Residents affected by a toxic train derailment in East Palestine, Ohio, have expressed concern about the contractor hired by Norfolk Southern, CTEH, which has been accused of downplaying health risks and has been put in charge of allaying residents’ concerns about health risks and publicly presented a rosy assessment.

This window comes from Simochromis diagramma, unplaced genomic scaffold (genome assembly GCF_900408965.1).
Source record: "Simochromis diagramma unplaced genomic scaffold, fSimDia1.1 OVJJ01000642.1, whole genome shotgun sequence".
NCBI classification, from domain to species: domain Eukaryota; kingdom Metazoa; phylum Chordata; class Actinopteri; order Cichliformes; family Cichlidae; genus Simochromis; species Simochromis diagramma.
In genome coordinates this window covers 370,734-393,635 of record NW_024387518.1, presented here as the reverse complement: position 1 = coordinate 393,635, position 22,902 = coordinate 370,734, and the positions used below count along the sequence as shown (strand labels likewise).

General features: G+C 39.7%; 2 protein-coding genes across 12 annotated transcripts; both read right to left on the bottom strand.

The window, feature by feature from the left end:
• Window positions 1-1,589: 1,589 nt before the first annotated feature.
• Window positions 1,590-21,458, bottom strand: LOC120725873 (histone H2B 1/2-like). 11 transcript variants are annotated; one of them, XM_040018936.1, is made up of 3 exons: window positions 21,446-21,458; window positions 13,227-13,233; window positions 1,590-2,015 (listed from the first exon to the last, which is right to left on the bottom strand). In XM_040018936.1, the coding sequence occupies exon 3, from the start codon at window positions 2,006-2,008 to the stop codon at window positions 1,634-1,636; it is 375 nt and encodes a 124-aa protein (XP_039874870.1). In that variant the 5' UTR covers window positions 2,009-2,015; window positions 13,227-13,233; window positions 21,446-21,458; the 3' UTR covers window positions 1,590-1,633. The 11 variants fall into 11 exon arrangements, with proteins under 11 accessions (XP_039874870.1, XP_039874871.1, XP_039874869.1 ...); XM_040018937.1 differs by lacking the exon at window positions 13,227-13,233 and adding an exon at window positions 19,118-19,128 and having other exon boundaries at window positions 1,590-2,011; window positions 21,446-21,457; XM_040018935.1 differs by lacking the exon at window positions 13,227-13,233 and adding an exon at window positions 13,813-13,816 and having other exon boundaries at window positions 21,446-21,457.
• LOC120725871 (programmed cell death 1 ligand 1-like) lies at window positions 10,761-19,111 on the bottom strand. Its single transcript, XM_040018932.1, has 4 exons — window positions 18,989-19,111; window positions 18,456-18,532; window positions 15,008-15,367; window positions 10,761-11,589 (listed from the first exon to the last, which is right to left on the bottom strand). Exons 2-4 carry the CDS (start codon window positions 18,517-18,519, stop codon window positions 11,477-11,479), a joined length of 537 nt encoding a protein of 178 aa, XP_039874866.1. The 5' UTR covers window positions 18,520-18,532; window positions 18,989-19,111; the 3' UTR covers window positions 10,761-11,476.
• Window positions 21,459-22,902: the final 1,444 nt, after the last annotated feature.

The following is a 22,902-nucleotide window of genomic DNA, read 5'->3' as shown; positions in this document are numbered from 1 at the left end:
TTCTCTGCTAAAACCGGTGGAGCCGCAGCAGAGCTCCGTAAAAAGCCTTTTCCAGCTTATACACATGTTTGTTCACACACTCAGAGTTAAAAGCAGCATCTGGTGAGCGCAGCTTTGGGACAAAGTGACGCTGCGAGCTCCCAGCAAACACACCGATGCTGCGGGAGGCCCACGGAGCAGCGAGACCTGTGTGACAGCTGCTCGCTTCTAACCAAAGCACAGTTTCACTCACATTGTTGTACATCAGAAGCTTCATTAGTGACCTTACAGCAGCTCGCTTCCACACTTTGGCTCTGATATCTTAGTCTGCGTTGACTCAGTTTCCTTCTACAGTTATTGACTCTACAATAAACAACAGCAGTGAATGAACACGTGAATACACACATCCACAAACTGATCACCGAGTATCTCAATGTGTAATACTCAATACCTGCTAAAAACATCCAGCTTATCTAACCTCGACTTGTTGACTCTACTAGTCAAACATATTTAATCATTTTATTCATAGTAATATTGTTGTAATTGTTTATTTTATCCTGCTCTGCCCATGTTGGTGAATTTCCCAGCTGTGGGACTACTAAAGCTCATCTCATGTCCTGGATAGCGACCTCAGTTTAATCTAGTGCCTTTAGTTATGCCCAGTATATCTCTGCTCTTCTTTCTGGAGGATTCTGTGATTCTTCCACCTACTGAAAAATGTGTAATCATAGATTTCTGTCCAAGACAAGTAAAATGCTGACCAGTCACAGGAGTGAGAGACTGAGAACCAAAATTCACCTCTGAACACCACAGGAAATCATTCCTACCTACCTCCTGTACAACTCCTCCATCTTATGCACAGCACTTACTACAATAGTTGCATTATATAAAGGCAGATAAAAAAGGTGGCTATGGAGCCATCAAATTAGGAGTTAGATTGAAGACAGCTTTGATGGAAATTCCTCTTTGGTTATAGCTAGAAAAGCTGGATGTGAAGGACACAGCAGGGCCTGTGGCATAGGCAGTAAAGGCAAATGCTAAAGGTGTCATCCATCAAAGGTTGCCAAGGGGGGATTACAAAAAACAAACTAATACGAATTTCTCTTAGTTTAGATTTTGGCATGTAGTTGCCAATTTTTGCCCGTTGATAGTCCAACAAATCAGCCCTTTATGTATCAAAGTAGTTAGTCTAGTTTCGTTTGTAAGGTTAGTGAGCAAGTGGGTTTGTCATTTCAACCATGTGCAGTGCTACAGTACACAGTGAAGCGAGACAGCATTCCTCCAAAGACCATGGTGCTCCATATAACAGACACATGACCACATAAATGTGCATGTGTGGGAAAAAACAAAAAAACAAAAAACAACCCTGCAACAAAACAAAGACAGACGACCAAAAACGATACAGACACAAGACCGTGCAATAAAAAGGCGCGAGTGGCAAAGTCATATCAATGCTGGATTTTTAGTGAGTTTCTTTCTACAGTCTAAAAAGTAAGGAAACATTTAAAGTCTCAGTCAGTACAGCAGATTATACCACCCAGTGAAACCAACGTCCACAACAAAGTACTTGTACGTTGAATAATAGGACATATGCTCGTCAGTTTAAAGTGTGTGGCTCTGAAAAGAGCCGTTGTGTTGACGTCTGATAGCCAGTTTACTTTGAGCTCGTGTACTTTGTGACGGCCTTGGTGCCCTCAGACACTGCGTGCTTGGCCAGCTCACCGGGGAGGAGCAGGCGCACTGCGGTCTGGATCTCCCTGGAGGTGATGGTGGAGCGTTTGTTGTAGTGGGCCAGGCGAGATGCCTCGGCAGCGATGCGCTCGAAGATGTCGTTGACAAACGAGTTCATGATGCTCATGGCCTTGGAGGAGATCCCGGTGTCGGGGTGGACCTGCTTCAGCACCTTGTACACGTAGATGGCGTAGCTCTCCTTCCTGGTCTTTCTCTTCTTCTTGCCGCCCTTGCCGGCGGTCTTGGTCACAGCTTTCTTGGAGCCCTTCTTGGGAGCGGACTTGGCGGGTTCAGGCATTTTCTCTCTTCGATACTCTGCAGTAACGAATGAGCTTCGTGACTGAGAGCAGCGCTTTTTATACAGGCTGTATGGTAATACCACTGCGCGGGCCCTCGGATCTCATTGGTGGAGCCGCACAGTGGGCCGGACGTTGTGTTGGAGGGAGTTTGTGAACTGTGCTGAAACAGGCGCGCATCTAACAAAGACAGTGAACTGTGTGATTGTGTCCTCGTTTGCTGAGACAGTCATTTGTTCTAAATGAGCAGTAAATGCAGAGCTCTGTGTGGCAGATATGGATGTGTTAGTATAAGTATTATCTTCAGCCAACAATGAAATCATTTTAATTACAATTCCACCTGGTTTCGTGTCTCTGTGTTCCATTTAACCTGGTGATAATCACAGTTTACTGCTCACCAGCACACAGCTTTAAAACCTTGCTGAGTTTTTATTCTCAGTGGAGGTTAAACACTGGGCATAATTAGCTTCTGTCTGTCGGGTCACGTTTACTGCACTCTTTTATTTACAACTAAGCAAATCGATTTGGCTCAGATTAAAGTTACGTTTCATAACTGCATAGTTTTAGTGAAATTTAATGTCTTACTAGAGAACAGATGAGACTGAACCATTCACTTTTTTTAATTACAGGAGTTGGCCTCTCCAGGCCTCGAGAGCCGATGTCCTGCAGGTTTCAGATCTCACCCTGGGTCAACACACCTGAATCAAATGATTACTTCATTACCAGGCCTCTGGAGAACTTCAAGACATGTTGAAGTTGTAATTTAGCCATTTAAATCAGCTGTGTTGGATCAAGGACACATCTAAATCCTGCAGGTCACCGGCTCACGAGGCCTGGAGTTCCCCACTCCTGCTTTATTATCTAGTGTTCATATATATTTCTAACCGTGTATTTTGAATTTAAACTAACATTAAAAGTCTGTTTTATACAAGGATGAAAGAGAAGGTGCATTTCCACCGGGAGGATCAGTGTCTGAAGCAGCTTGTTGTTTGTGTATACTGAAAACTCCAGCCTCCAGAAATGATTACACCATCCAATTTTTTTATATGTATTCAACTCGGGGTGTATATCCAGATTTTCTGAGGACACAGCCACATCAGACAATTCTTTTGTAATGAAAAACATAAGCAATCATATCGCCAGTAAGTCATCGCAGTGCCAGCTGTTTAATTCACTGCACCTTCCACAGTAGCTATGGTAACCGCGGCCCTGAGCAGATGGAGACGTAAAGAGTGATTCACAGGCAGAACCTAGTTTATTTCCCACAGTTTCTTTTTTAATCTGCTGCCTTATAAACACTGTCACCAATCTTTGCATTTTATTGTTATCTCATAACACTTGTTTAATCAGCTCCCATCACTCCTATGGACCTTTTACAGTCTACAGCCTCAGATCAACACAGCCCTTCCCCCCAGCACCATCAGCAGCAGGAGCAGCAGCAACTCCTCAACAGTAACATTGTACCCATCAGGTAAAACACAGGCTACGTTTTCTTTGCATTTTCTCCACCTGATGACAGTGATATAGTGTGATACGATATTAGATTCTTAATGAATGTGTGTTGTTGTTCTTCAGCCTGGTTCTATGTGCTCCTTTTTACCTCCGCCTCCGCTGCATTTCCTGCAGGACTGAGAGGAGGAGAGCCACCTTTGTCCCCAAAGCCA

Residents in East Palestine, Ohio, were evacuated from their homes after a train carrying toxic chemicals derailed and caught fire. Once allowed back, residents were offered free air testing by the Center for Toxicology and Environmental Health (CTEH) to ensure their homes were safe to live in. CTEH, which was hired by Norfolk Southern, the operator of the freight train, failed to detect dangerous levels of chemicals. CTEH has been repeatedly accused of downplaying health risks, and the company’s testing protocol, designed by CTEH rather than the Environmental Protection Agency, has been criticized. CTEH runs a hotline for residents to voice concerns about health issues rather than the government, further increasing concerns about its accountability.